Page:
On 5 June 2017, Birkbeck Institute for Social Research (BISR) hosted a public lecture by Professor Tracey Reynolds on Mapping the Role of ‘Transnational Family Habitus’ in the Lives and Identity of Black Minority Ethnic Young People. In this lecture, Tracey discussed and developed the concept of transnational family habitus as a theoretical tool to make sense of how young people with migrant backgrounds are doing families transnationally. She tried to argue that having a transnational family habitus should be seen as an asset that can potentially disrupt conventional understandings of belonging and challenge deficit models of family life in black minority ethnic communities.
Tracey defined ‘transnational family habitus’ as a structured set of values, ways of thinking and ‘being’ within the family that is built up over time through family socialization, practices and cultural traditions that transcend national boundaries. This concept was influenced by David Morgan’s idea of everyday family practices. The origins of her research stemmed from the work within the Families and Social Capital Research Group at London South Bank University that began in 2003. The project focused on Caribbean families and young people both in the UK and countries of origin, which allowed Tracey to observe lives of transnational families and issues concerning migration, identity and community. These transnational and cross-cultural kinships and connections are important in shaping young people’s ethnic identities. The research also benefited from a recent project ‘youth matters’, which included interviews and participatory theatre techniques to explore how transnational identity manifested itself in an embodied and physical way with young adults from diverse ethnic communities.
Examining the experiences of migrants through the framework of transnational family habitus encouraged a rereading of her original data. By doing that, Tracey was able to explore how much of the young adults’ experiences of ‘doing families’ was embodied, a factor that was generally overlooked in the original analysis. It allowed her to observe the contradiction between the transnational family literature over the past twenty years that presented the subject as a broadly positive feature of family life and the persistent pathological understandings of transnational family practices in policy and media debates. However, revisiting data also presented some methodological challenges. The key limitation was that one might lose sight of the importance of the meanings of the interaction that took place between the researcher and the participants during the original phase of data collection.
Young people’s transnational family life and its meaning for identity development is still a relatively under-researched area in transnational family literature. Tracey pointed out migrants who are Muslim, black, or people of colour are mainly represented that within contemporary political discourse as criminal and illiberal . Such attention overlooks other important dimensions to these young people’s lives. Influenced by Peggy Levitt’s work, Tracey saw transnational young people as embedded within a social field created by cross-border connections. Their link to their parents’ homeland is more than just symbolic. It is embodied in the sense that these individuals maintain communication across national borders and express emotional as well as material attachments to their countries of origin. These transnational family relationships are valuable social resources reaffirming the notion of cultural belonging.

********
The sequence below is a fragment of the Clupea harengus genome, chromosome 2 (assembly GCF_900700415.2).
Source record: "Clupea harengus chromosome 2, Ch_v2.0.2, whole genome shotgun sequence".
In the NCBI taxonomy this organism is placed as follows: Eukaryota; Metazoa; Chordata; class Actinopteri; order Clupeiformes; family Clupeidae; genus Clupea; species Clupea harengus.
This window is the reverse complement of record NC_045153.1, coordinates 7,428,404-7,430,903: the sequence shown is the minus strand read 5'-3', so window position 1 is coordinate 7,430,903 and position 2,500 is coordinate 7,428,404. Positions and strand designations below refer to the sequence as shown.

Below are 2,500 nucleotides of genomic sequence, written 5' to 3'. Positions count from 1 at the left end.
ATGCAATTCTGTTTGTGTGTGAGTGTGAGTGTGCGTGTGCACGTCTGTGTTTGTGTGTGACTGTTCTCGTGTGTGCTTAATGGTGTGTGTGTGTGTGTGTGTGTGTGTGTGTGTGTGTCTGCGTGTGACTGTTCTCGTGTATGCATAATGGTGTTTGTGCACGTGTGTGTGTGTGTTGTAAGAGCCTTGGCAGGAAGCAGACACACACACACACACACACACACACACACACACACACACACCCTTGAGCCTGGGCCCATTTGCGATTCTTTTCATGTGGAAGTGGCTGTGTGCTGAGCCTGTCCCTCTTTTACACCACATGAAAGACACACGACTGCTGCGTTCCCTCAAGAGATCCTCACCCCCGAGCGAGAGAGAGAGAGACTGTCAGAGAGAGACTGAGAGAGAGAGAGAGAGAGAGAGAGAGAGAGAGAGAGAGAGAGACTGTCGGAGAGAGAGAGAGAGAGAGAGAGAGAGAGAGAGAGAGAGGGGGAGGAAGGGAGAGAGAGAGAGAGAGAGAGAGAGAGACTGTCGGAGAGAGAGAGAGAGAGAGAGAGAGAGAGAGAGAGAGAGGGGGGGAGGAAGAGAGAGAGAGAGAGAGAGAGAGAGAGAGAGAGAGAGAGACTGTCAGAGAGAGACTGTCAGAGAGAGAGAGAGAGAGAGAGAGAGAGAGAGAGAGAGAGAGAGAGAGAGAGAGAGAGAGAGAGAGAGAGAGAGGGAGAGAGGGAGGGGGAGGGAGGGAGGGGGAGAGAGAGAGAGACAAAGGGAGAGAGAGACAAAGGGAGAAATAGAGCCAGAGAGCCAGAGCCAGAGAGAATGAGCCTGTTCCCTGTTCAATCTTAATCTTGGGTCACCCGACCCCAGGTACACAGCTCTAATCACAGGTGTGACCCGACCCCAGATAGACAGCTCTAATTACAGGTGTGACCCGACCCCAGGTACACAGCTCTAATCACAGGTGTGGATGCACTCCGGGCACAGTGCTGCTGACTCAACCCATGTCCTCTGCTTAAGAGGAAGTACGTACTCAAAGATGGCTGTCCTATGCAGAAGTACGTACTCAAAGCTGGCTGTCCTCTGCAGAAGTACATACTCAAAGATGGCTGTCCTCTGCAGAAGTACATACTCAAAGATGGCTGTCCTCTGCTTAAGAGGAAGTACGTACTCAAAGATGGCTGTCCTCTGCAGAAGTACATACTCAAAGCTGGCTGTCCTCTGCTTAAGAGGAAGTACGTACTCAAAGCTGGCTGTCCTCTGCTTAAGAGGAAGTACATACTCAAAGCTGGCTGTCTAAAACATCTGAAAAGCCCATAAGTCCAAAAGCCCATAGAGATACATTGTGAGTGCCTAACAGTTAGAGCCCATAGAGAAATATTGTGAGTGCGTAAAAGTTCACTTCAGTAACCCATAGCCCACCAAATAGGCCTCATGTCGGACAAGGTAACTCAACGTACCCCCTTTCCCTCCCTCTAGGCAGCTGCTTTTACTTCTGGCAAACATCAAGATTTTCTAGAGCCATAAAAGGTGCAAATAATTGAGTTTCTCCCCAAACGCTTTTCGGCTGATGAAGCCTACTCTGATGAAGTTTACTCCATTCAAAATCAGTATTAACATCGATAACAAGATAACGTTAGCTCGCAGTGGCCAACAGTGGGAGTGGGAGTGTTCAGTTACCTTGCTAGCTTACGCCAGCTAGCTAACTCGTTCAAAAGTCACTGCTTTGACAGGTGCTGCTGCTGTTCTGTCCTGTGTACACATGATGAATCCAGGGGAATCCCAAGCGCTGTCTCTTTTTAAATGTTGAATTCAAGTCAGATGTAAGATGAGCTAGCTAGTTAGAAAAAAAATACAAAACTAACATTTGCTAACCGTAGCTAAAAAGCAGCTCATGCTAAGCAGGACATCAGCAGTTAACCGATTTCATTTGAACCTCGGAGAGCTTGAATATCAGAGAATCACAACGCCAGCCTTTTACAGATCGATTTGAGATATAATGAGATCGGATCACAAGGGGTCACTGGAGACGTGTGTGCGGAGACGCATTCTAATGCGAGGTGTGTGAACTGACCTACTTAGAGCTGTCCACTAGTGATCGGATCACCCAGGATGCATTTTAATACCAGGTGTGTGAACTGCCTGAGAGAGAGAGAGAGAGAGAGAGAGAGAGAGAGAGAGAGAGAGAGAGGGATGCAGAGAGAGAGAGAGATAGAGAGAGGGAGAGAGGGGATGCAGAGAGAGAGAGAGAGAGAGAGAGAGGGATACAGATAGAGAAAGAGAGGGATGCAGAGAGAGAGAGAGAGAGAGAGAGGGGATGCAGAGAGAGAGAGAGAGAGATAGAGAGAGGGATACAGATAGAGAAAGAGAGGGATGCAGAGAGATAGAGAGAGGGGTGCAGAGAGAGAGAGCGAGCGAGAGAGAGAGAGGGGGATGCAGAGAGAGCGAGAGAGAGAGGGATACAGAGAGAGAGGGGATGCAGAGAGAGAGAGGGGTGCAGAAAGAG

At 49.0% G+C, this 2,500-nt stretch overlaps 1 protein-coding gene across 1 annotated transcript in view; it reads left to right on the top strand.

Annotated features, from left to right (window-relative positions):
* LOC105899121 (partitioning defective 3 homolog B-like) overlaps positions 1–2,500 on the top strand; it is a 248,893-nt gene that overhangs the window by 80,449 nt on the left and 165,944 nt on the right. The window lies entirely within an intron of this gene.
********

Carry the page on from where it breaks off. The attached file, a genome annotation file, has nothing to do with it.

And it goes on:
Transnational family habitus emerges from these young people’s practices of ‘doing family’ that transcend national boundaries. It includes mundane and unconscious activities that occur within families. It draws attention to different types of youth participation in family relationships that are transnational in nature and to the ways in which families inform young people’s practices, notions of identity and opportunities within and beyond national boundaries. Interviews with these young people showed that they were well aware of the notion of presence/absence. They also expressed a clear sense of belonging to families as broad, deterritorialised units. Presentations of transnational family habitus are largely positive and can be utilized as cultural capital, but the extent to which this is possible is racialized. For example, for Italians and Norwegians their bilingualism generates social mobility and freedom of movement while bilingualism in non-European languages is not positively valued; while black youths might use habitus to develop culturally-specific small and medium enterprises in ‘black neighbourhoods’ to affirm and validate their cultural belonging.
Transnational family habitus creates opportunities as well as challenges. Through the transition between different and complex worlds they inhabit, young people at times might experience processes of dis-identification and lack of acceptance. There are also structural limitations. Working class young people are less likely to have a transnational family habitus because they face greater constraints in keeping these important transnational practices going. Migration status is also increasingly significant in shaping transnational family habitus.
To conclude, Tracey’s lecture demonstrated that transnational family habitus can shed light on the experiences of young people from a variety of ethnic groups who have grown up in transnational families. Her research focused on young people as members of wider family networks that go beyond the nuclear ones privileged by much family research and highlighted transnational family experience as a potential asset with stratifying consequences for different groups of youth.
Listen to the podcast of the lecture
This post is contributed by Chenyang Wang, a 3rd year PhD Student in the Department of Psychosocial Studies.